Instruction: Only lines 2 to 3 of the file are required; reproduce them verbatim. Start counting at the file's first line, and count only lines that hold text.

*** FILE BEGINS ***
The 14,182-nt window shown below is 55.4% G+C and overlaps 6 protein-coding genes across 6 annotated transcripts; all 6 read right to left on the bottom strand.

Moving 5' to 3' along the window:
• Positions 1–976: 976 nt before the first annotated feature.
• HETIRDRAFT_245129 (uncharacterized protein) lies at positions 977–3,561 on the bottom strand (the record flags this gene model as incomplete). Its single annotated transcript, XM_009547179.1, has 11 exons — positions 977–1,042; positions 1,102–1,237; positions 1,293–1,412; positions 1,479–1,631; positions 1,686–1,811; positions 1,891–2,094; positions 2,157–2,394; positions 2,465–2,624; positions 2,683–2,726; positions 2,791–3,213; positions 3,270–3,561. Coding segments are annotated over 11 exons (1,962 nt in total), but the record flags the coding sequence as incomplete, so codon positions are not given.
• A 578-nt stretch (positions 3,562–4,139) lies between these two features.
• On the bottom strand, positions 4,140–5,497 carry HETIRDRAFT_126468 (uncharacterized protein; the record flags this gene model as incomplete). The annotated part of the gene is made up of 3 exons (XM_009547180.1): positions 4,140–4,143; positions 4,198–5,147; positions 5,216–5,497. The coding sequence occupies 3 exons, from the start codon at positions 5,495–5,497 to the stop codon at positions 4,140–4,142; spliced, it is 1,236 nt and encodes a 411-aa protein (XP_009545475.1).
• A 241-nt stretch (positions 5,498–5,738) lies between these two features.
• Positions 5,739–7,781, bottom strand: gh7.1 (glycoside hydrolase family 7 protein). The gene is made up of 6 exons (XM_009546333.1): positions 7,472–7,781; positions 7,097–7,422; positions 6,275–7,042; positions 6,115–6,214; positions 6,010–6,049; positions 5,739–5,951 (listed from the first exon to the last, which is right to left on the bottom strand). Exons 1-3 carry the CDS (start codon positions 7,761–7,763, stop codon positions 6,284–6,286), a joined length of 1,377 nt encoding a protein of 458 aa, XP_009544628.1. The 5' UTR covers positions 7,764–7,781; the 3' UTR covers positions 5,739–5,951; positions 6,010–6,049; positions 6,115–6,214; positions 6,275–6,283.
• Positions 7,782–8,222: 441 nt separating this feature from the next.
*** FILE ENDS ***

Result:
Moving 5' to 3' along the window:
• Positions 1–976: 976 nt before the first annotated feature.